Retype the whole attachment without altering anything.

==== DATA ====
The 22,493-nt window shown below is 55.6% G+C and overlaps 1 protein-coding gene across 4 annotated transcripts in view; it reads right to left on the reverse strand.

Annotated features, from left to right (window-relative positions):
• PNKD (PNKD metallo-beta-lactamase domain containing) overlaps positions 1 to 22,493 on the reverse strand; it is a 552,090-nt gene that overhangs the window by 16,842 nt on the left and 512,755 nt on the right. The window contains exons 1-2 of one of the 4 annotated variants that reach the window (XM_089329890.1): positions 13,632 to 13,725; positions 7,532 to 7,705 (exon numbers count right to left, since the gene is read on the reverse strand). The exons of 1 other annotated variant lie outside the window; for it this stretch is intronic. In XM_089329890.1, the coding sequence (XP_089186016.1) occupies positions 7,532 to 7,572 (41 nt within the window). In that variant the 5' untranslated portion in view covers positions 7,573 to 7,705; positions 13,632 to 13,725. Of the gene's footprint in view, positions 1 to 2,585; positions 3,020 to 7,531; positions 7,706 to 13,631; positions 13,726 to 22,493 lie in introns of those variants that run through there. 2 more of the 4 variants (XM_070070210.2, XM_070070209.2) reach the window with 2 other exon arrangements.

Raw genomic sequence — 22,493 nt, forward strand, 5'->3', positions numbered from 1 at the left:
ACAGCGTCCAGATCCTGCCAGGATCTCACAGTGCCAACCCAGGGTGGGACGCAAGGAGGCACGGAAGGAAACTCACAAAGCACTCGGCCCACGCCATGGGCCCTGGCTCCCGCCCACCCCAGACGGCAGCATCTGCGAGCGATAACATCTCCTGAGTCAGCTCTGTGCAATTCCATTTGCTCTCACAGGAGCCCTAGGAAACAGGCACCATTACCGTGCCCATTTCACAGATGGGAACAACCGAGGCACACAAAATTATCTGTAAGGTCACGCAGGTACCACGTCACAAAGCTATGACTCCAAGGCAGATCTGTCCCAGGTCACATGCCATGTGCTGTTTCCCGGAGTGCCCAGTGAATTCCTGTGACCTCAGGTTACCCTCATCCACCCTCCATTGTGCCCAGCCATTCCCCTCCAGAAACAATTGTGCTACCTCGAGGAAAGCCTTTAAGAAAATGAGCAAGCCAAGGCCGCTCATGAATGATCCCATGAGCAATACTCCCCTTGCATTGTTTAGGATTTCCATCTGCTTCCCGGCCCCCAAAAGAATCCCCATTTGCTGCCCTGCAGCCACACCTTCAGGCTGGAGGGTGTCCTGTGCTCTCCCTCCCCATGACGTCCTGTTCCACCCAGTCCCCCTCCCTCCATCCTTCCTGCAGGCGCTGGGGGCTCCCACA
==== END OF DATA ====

The 22,493-nt window shown below is 55.6% G+C and overlaps 1 protein-coding gene across 4 annotated transcripts in view; it reads right to left on the reverse strand.

Annotated features, from left to right (window-relative positions):
• PNKD (PNKD metallo-beta-lactamase domain containing) overlaps positions 1 to 22,493 on the reverse strand; it is a 552,090-nt gene that overhangs the window by 16,842 nt on the left and 512,755 nt on the right. The window contains exons 1-2 of one of the 4 annotated variants that reach the window (XM_089329890.1): positions 13,632 to 13,725; positions 7,532 to 7,705 (exon numbers count right to left, since the gene is read on the reverse strand). The exons of 1 other annotated variant lie outside the window; for it this stretch is intronic. In XM_089329890.1, the coding sequence (XP_089186016.1) occupies positions 7,532 to 7,572 (41 nt within the window). In that variant the 5' untranslated portion in view covers positions 7,573 to 7,705; positions 13,632 to 13,725. Of the gene's footprint in view, positions 1 to 2,585; positions 3,020 to 7,531; positions 7,706 to 13,631; positions 13,726 to 22,493 lie in introns of those variants that run through there. 2 more of the 4 variants (XM_070070210.2, XM_070070209.2) reach the window with 2 other exon arrangements.

Raw genomic sequence — 22,493 nt, forward strand, 5'->3', positions numbered from 1 at the left:
ACAGCGTCCAGATCCTGCCAGGATCTCACAGTGCCAACCCAGGGTGGGACGCAAGGAGGCACGGAAGGAAACTCACAAAGCACTCGGCCCACGCCATGGGCCCTGGCTCCCGCCCACCCCAGACGGCAGCATCTGCGAGCGATAACATCTCCTGAGTCAGCTCTGTGCAATTCCATTTGCTCTCACAGGAGCCCTAGGAAACAGGCACCATTACCGTGCCCATTTCACAGATGGGAACAACCGAGGCACACAAAATTATCTGTAAGGTCACGCAGGTACCACGTCACAAAGCTATGACTCCAAGGCAGATCTGTCCCAGGTCACATGCCATGTGCTGTTTCCCGGAGTGCCCAGTGAATTCCTGTGACCTCAGGTTACCCTCATCCACCCTCCATTGTGCCCAGCCATTCCCCTCCAGAAACAATTGTGCTACCTCGAGGAAAGCCTTTAAGAAAATGAGCAAGCCAAGGCCGCTCATGAATGATCCCATGAGCAATACTCCCCTTGCATTGTTTAGGATTTCCATCTGCTTCCCGGCCCCCAAAAGAATCCCCATTTGCTGCCCTGCAGCCACACCTTCAGGCTGGAGGGTGTCCTGTGCTCTCCCTCCCCATGACGTCCTGTTCCACCCAGTCCCCCTCCCTCCATCCTTCCTGCAGGCGCTGGGGGCTCCCACA